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Ex-NYC housing czar to build affordable rentals across US

[NEW YORK] Alicia Glen, a former New York deputy mayor for housing and development, is starting her own firm to build affordable rentals in smaller cities across the US.

Ms Glen, also a veteran of Goldman Sachs Group, is launching MSquared next week to build housing for middle-income earners, such as teachers or nurses, in areas where rent has been surging.

She's using her own capital to develop projects in Charlotte, Dallas and Boston, leveraging property tax reductions and land donations from local governments. Later this year, Ms Glen aims to raise US$300 million for projects in cities including Denver and Austin, Texas.

The lack of affordable housing in the US was a national issue well before Covid-19 disrupted the economy. Rental prices have jumped in cities that are attracting well-paid workers fleeing higher-cost states. New construction, focused largely on luxury units, hasn't done much to bring prices down.

"The last thing you want to do when you come out of a crisis is do nothing about the underlying problem that this crisis has revealed," Ms Glen said in an interview.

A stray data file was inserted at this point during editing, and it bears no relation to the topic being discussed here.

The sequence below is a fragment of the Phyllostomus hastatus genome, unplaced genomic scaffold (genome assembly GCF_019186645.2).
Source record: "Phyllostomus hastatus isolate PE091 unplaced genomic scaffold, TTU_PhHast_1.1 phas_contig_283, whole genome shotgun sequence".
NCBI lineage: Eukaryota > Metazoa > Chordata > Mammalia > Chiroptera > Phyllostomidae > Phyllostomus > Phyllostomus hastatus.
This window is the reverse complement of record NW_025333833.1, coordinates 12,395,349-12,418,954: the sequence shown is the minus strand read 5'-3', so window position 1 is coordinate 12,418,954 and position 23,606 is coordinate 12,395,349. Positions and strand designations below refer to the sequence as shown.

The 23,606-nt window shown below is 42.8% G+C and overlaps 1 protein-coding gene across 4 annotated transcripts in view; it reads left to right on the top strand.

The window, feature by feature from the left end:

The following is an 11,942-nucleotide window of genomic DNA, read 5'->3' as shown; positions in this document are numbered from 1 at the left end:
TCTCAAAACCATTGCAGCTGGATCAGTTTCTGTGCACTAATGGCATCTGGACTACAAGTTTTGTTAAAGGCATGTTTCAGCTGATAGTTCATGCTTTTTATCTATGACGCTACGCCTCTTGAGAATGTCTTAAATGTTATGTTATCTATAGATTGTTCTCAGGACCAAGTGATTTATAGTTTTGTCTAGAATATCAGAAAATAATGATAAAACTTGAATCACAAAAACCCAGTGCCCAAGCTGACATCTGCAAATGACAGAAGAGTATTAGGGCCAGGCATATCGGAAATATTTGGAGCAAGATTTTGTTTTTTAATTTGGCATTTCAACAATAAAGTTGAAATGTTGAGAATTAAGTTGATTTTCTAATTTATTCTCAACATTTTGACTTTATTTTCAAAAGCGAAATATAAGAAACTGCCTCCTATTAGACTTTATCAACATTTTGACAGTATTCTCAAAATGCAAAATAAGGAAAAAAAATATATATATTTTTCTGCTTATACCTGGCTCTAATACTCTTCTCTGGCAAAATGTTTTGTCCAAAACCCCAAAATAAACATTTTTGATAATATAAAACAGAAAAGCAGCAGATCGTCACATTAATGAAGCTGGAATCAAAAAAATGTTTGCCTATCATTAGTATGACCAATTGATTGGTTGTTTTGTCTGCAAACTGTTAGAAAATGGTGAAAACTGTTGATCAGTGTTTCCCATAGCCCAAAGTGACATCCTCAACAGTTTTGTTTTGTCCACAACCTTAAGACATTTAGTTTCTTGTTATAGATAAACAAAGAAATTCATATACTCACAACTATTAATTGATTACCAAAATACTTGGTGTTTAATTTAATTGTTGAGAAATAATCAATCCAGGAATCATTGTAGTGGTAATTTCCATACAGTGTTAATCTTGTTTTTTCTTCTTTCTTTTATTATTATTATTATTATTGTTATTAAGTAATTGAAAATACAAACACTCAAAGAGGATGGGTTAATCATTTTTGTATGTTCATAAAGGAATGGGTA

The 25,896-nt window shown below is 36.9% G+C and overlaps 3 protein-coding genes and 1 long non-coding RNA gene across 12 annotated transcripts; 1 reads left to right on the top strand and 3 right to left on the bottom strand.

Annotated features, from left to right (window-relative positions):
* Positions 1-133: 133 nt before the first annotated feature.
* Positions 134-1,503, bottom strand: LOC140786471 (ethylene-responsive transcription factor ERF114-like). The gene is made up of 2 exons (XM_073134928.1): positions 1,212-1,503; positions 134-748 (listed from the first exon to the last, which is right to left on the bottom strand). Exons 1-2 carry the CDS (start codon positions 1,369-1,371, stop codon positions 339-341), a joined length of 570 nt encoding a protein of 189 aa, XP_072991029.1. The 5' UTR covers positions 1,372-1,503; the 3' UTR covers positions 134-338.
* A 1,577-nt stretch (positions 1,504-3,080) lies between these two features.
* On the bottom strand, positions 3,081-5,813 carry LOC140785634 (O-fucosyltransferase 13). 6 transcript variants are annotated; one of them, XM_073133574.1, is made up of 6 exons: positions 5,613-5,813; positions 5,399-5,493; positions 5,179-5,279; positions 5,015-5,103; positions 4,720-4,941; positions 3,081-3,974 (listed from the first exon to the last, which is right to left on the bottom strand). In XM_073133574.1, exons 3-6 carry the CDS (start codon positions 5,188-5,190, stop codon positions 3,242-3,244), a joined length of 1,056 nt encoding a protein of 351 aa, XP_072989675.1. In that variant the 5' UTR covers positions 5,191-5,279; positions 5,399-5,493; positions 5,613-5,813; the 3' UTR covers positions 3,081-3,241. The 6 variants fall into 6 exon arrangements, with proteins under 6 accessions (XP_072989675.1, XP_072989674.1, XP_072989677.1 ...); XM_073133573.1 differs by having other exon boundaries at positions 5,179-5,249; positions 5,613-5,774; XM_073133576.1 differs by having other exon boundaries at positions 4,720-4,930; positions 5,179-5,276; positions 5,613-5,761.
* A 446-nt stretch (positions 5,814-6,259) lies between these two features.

"We can't live in cities where the people who are working in your hospital or teaching your kids are living in overcrowded housing, or in housing two hours away."

MSquared will largely focus on renters earning the area's median income, many of whom currently spend more than one-third of their salaries on rent. Projects being planned now could make affordable units available within two years.

The developments will also have market-rate units, which allow private investors to capture the upside of rising rents. MSquared plans to partner with local developers and will seek out firms helmed by women, Ms Glen said.

For the project in Dallas, MSquared is negotiating reduced property taxes that will help keep costs down. In Charlotte, the city is offering public land for free, in exchange for income restrictions on units, Ms Glen said.

Rents in Charlotte climbed 6.1 per centt in 2019 from the previous year to an average of a US$1,118 a month, according to data from Moody's Analytics REIS, a commercial real estate data provider.

"There are so many people who are caught in the middle," Ms Glen said. "They're not low-income enough to qualify for low-income affordable housing and they're increasingly unable to afford market-rate rents."


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